'Medical home' physician model can improve outcomes for type-2 diabetes patients

When it comes to healthcare for type 2 diabetes, quality may win out over quantity or frequency, a new study suggests.

Researchers from the University of Southern California (USC) report that doctors who create a "medical home" for their patients - by being accessible in person and by phone, developing ongoing relationships with patients, and being proactive in coordinating care - have a better chance of improving the health of their type-2 diabetes patients.

According to the researchers, health outcomes for diabetes patients can be vastly improved with some small changes to how doctors deliver care in primary settings.

Quality of life

Over 500 Medicaid patients with type 2 diabetes in Los Angeles were included in the study. The subjects were asked to describe the care they received from their physicians and also their quality of life.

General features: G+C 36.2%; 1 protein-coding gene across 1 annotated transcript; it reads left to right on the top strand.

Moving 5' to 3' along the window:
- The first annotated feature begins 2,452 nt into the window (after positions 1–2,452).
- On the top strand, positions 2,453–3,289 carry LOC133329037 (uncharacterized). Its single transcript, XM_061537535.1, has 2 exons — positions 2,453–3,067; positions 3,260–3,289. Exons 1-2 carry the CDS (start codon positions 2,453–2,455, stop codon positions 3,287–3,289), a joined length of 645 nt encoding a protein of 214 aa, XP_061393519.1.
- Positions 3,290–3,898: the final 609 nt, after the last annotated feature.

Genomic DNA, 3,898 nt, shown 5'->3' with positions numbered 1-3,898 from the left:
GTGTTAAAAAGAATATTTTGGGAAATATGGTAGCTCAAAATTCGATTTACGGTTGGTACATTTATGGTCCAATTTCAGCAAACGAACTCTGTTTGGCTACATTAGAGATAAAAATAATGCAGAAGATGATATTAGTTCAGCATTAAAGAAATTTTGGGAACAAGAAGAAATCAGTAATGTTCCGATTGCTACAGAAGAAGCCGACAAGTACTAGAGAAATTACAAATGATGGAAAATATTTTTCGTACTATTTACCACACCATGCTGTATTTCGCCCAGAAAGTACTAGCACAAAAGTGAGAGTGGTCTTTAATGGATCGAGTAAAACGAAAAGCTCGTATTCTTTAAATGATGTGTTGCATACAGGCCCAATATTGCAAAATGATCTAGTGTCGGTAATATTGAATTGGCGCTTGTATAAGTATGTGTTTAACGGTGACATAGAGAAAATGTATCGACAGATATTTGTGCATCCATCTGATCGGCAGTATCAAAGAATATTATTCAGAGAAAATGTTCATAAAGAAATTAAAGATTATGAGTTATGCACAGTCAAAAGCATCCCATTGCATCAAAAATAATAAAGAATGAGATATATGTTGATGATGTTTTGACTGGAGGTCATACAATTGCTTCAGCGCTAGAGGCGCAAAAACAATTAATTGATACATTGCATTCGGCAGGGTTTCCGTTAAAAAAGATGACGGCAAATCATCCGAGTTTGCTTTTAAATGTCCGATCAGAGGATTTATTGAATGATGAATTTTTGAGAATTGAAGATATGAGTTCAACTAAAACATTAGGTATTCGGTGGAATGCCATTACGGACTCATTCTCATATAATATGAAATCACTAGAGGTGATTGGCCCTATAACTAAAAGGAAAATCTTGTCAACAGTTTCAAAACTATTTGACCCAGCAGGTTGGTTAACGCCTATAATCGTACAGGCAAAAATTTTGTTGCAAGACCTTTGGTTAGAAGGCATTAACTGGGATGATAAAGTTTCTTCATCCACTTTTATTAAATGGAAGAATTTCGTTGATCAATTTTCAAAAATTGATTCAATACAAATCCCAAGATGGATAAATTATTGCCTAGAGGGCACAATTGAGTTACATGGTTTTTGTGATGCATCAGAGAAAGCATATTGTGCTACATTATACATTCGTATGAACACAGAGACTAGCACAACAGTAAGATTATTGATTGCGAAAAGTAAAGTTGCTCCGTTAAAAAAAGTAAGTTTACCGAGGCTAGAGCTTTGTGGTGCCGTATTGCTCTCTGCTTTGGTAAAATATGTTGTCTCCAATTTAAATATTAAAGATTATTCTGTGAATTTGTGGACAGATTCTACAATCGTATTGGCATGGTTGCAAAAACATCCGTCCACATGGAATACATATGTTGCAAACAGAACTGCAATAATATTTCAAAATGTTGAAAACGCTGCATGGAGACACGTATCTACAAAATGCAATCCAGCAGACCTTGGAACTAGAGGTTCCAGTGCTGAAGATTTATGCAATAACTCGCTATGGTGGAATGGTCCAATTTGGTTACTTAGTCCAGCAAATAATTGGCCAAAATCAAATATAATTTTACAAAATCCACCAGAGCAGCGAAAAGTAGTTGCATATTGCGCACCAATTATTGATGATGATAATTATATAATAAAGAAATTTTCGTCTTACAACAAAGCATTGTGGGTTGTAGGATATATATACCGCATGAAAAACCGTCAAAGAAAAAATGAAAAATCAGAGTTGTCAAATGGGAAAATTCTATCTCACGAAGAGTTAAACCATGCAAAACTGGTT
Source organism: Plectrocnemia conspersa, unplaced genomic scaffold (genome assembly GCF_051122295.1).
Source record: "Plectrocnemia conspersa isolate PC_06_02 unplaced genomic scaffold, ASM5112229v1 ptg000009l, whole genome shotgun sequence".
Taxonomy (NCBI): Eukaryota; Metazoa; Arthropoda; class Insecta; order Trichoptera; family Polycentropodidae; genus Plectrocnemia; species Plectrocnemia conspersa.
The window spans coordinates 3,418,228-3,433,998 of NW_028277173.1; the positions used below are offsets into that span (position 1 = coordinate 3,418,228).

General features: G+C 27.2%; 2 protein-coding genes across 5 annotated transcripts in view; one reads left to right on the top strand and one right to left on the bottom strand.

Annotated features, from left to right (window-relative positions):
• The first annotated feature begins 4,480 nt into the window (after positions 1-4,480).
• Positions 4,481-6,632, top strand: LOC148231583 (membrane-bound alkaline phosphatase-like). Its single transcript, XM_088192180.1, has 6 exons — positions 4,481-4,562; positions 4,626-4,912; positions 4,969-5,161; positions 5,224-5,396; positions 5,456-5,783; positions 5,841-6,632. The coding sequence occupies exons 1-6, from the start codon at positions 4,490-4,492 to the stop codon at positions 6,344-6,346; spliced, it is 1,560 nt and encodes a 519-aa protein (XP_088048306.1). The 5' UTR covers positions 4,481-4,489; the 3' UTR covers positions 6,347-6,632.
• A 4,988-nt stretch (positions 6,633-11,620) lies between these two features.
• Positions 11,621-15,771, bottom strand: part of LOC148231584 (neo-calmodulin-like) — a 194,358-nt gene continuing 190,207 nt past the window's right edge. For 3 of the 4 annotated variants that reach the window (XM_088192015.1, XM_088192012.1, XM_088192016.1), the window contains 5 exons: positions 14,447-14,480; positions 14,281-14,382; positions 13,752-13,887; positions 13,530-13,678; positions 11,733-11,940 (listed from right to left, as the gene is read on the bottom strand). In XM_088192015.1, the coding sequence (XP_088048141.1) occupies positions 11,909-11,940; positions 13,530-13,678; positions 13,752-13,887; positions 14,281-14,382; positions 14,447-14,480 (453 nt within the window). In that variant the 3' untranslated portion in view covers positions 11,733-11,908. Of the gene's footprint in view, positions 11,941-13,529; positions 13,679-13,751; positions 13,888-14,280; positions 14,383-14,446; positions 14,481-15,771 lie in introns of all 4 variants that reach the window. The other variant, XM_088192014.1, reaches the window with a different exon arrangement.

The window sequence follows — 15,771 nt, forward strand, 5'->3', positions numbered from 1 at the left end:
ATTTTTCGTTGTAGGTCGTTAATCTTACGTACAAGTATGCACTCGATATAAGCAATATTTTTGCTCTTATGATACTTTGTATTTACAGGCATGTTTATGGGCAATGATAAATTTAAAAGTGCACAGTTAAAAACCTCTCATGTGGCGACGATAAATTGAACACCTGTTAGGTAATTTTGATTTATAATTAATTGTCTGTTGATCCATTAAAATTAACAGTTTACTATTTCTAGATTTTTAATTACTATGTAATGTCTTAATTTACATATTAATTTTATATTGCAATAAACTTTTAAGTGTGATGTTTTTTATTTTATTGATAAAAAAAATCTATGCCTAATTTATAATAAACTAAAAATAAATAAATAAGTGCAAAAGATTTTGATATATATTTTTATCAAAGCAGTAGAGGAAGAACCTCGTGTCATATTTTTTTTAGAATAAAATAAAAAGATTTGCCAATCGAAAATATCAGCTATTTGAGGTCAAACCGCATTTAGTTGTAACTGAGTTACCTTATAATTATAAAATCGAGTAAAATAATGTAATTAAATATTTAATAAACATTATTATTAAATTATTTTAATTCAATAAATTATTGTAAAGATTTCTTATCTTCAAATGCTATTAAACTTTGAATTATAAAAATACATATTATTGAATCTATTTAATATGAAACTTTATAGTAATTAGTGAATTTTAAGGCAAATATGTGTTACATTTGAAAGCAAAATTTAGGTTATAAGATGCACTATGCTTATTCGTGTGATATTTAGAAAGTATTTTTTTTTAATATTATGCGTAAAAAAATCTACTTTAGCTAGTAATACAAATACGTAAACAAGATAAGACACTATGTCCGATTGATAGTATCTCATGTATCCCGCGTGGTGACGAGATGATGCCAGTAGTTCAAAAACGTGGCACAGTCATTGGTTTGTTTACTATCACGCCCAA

Results showed that patients who had "medical home" doctors reported better quality of life. And for every 25-percent increase in medical home performance, patients reported a health improvement comparable to the elimination of one of the complications of diabetes.

The study found the effect was strongest in women, who might benefit more from doctors who are more accessible and invested in their care.

"I think primary care doctors have the tools they need to deliver more patient-focused care," said study author Gregory Stevens, Ph.D., associate professor of family medicine and preventive medicine at USC. "But our country also needs to support their efforts by training more primary care doctors in this model, rewarding doctors who adopt it, and ultimately reducing the incredible time pressure on doctors."

The study is published in the Journal of General Internal Medicine.

Source: USC

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